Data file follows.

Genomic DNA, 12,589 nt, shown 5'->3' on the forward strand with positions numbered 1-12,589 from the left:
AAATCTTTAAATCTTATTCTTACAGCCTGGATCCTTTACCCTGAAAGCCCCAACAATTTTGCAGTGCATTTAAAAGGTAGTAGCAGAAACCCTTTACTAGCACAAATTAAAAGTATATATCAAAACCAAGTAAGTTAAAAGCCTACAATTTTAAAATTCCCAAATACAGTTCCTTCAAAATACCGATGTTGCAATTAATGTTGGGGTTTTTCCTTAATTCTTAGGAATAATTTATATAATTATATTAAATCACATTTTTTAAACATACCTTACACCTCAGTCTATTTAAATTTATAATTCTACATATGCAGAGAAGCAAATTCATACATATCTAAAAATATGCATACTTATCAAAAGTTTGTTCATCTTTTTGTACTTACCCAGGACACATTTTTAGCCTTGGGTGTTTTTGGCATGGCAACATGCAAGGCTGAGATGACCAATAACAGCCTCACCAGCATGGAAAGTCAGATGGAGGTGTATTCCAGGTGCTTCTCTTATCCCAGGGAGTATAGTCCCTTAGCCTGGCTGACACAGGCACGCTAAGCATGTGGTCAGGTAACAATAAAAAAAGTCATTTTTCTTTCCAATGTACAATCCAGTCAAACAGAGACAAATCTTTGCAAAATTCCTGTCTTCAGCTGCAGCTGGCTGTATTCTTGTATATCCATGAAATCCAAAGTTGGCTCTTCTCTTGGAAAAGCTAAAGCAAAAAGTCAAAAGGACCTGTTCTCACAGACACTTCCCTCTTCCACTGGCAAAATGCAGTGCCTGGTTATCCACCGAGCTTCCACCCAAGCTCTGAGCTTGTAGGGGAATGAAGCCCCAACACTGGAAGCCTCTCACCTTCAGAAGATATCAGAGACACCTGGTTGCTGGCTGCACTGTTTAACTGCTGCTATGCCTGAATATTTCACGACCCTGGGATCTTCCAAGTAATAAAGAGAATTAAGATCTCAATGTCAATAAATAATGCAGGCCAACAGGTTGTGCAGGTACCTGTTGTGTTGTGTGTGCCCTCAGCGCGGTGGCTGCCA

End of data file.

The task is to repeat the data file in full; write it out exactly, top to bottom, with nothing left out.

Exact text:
Genomic DNA, 12,589 nt, shown 5'->3' on the forward strand with positions numbered 1-12,589 from the left:
AAATCTTTAAATCTTATTCTTACAGCCTGGATCCTTTACCCTGAAAGCCCCAACAATTTTGCAGTGCATTTAAAAGGTAGTAGCAGAAACCCTTTACTAGCACAAATTAAAAGTATATATCAAAACCAAGTAAGTTAAAAGCCTACAATTTTAAAATTCCCAAATACAGTTCCTTCAAAATACCGATGTTGCAATTAATGTTGGGGTTTTTCCTTAATTCTTAGGAATAATTTATATAATTATATTAAATCACATTTTTTAAACATACCTTACACCTCAGTCTATTTAAATTTATAATTCTACATATGCAGAGAAGCAAATTCATACATATCTAAAAATATGCATACTTATCAAAAGTTTGTTCATCTTTTTGTACTTACCCAGGACACATTTTTAGCCTTGGGTGTTTTTGGCATGGCAACATGCAAGGCTGAGATGACCAATAACAGCCTCACCAGCATGGAAAGTCAGATGGAGGTGTATTCCAGGTGCTTCTCTTATCCCAGGGAGTATAGTCCCTTAGCCTGGCTGACACAGGCACGCTAAGCATGTGGTCAGGTAACAATAAAAAAAGTCATTTTTCTTTCCAATGTACAATCCAGTCAAACAGAGACAAATCTTTGCAAAATTCCTGTCTTCAGCTGCAGCTGGCTGTATTCTTGTATATCCATGAAATCCAAAGTTGGCTCTTCTCTTGGAAAAGCTAAAGCAAAAAGTCAAAAGGACCTGTTCTCACAGACACTTCCCTCTTCCACTGGCAAAATGCAGTGCCTGGTTATCCACCGAGCTTCCACCCAAGCTCTGAGCTTGTAGGGGAATGAAGCCCCAACACTGGAAGCCTCTCACCTTCAGAAGATATCAGAGACACCTGGTTGCTGGCTGCACTGTTTAACTGCTGCTATGCCTGAATATTTCACGACCCTGGGATCTTCCAAGTAATAAAGAGAATTAAGATCTCAATGTCAATAAATAATGCAGGCCAACAGGTTGTGCAGGTACCTGTTGTGTTGTGTGTGCCCTCAGCGCGGTGGCTGCCA